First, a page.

Funded Projects 2018

In June 2018, C2M2 sent out a Call for Proposals to 21 researchers at our five partner institutions, launching our 2018/2019 round of funded projects.  This call for proposals was also announced on our website, and twitter feed, inviting affiliated researchers to apply for funding. Collaboration between consortium members was strongly encouraged and several new PIs received funding to increase the breadth of research topics funded by our Center.  14 research proposals were submitted to C2M2 for potential funding, with six new principal investigators (PIs) submitting, and eight returning PIs, covering a myriad of new topics. Proposals were then sent out for blind review by industry professionals from academia, and public and private agencies.  Each proposal received at least three reviews, which were then used to select projects for funding. C2M2 Directors, Drs. Chowdhury (Clemson University), Huynh (University of South Carolina), Comert (Benedict College), Mwakalonge (South Carolina State University), and Michalaka (the Citadel) met at Benedict College, Columbia, SC to evaluate research proposals for our 2018/2019 round of funded research. At this time, 12 research projects out of the 14 submitted proposals were selected for funding based on their reviews, and will begin in early December of 2018.  Of these 12 selected projects, five are led by Clemson University, two are led by SCSU, four are led by USC, and the Citadel will lead one of the 12 selected projects. Benedict College will collaborate on 10 of the selected projects.

Assessing Potential of Bike Share Networks and Active Transportation to Improve Urban Mobility, Physical Activity and Public Health Outcomes in South Carolina

Lead Principal Investigator – William J. Davis, the Citadel

Co-Principal Investigator(s) – Kweku Brown, The Citadel; Daniel Bornstein, The Citadel; Morgan Hughey, CoC;  Dimitra Michalaka, The Citadel; Nathan Huynh, University of South Carolina; Andrew Kaczynski, University of South Carolina.

December 2018 – August 2021 – Active

Funding Amount – UTC $88,323,
The Citadel $19,162, USC $26,906, CoC $22,998

Total Funding – $157,389

Sponsoring Orgs – OST-R, the
Citadel, University of South Carolina, College of Charleston 

Description: There is need for evidence-based research and empirical measurements of active transportation mobility and perceptions of the built environment infrastructure in accommodating short distance travel demand in urbanized communities across the US. As stated in the National Physical Activity Plan, transportation and public health entities should collaborate to “improve and expand existing data collection sources to assess active transportation patterns and trends that include local-area data.” Charleston, SC has essential elements present and conducive to social, political, and stakeholder engagement to provide an illustrative case study location for exploring insightful relationships that will be informative to other communities. For the case study location, research will focus on investigation of route conditions and bike share users to better understand how built environment infrastructure is meeting health, physical activity, and transportation needs of the Charleston community.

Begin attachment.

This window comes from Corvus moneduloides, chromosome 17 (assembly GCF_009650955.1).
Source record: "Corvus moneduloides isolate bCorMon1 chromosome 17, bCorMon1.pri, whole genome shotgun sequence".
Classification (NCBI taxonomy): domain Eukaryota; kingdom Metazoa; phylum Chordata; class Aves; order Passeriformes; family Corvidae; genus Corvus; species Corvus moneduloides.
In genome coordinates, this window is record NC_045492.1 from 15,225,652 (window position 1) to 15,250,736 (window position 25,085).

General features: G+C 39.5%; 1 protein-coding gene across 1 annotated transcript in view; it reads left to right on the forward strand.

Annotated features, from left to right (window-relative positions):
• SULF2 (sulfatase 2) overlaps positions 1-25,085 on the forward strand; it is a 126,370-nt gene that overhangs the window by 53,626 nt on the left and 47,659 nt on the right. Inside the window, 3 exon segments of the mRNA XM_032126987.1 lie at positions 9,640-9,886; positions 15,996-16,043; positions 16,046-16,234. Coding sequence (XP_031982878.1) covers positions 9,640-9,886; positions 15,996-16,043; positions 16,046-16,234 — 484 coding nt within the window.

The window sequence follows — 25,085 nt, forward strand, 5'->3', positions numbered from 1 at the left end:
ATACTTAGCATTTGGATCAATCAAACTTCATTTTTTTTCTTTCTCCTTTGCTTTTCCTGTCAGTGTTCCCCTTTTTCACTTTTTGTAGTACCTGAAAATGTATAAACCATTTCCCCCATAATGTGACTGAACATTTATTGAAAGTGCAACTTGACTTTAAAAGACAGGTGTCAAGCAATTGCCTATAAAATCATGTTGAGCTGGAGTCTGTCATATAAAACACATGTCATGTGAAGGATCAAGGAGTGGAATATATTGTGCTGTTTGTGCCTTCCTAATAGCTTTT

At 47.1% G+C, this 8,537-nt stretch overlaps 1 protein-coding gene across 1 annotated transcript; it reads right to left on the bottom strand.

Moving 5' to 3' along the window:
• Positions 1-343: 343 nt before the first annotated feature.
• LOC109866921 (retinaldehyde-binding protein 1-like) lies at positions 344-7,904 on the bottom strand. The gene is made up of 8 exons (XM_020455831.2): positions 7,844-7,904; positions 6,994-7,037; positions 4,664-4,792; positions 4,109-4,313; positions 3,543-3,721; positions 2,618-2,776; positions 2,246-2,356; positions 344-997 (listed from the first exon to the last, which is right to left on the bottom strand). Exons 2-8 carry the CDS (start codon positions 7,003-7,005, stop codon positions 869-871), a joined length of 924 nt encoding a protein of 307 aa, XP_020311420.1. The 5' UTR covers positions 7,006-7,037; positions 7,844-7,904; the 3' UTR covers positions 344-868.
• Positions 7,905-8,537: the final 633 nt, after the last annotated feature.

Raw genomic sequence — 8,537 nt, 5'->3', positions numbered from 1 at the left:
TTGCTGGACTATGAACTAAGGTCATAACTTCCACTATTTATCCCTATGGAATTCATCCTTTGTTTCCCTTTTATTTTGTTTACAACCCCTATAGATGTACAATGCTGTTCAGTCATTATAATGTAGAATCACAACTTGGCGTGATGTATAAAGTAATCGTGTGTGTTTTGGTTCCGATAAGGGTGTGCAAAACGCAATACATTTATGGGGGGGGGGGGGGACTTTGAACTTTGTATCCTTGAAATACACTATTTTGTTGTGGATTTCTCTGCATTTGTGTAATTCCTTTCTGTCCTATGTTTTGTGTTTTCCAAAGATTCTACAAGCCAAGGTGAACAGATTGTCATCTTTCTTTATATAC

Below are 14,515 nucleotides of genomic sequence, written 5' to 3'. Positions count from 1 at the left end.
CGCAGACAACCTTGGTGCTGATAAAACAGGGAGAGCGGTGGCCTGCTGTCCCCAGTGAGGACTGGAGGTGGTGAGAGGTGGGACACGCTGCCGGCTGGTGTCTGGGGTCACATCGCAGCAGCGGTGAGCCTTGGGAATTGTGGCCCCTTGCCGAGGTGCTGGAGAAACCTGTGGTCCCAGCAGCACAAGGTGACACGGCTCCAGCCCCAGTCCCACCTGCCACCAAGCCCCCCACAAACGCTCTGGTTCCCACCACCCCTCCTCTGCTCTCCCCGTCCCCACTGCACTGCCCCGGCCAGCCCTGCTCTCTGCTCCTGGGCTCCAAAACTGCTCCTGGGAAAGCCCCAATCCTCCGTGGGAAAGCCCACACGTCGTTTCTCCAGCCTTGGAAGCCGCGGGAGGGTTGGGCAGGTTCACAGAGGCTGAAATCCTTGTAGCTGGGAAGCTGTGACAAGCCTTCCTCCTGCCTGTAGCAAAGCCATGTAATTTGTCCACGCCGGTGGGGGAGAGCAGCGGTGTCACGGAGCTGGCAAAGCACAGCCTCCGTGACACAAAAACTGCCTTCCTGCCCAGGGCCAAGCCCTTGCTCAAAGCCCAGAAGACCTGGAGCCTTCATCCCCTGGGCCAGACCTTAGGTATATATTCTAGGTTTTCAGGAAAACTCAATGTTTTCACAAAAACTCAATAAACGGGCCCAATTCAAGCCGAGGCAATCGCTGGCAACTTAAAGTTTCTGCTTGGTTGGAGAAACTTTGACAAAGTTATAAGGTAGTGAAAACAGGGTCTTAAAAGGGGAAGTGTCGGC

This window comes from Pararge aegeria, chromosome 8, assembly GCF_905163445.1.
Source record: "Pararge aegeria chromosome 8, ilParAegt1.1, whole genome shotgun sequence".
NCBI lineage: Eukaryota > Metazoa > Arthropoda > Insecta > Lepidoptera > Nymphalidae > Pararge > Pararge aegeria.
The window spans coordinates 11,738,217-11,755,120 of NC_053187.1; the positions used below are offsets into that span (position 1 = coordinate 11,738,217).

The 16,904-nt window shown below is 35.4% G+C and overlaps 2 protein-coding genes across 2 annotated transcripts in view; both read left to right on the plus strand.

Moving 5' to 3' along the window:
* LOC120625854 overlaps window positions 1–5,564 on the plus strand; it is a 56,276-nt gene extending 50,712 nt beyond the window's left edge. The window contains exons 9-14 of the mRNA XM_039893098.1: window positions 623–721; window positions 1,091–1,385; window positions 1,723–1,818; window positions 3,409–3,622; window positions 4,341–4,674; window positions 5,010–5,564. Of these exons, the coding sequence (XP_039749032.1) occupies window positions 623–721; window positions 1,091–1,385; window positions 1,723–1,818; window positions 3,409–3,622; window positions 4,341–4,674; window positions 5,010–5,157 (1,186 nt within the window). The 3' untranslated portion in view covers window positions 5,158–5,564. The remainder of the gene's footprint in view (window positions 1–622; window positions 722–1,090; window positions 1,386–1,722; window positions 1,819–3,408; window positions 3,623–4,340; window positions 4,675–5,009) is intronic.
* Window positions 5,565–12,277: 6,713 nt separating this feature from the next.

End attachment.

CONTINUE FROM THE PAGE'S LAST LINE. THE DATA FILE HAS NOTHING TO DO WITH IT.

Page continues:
Intellectual Merit: Qualitative, quantitative, and geospatial methods will be used to evaluate active transportation, physical activity, and health outcomes.

Broader Impacts: Research results will be beneficial to communities who are using active transportation and bike share initiatives to improve mobility, reduce congestion, adopt sustainability concepts, increase levels of physical activity, and influence desirable public health outcomes.

Technology Transfer: Engagement of local officials, decision makers, and community stakeholders through effective summary of data analysis and results (e.g., infographics, formal meeting, guidebook publication). Publication and presentation of findings will be presented in national forums for the engineering profession, city planning officials, municipalities and stakeholders via strategic technology transfer channels.



Enhanced DSRC Security

Lead Principal Investigator – Richard R. Brooks, Clemson University

Co-Principal Investigator(s) – Gurcan Comert, Benedict College

December 2018 – March 2022 – Ended

Funding Amount – UTC $69,900,
Clemson $22,000, BC $9,950

Total Funding – $104,850

Sponsoring Orgs – OST-R,
Clemson University, Benedict College

Description:  DSRC is becoming the accepted wireless connected mobility standard. DSRC development groups have told us that DSRC protocols, applications and stacks are not mature. Similarly, many DSRC applications using the protocol have not been adequately tested and verified. There is a perceived need by industry, which has been verified by interactions with both Kaspersky Labs and the International Transport Innovation Center (ITIC) in Greenville, SC, to have security validation tools for DSRC applications. Both the Clemson and Benedict partners have funded research programs looking at security of connected mobility applications. The goal of the proposed research is to develop a tool that supports the secure design and security testing of DSRC applications.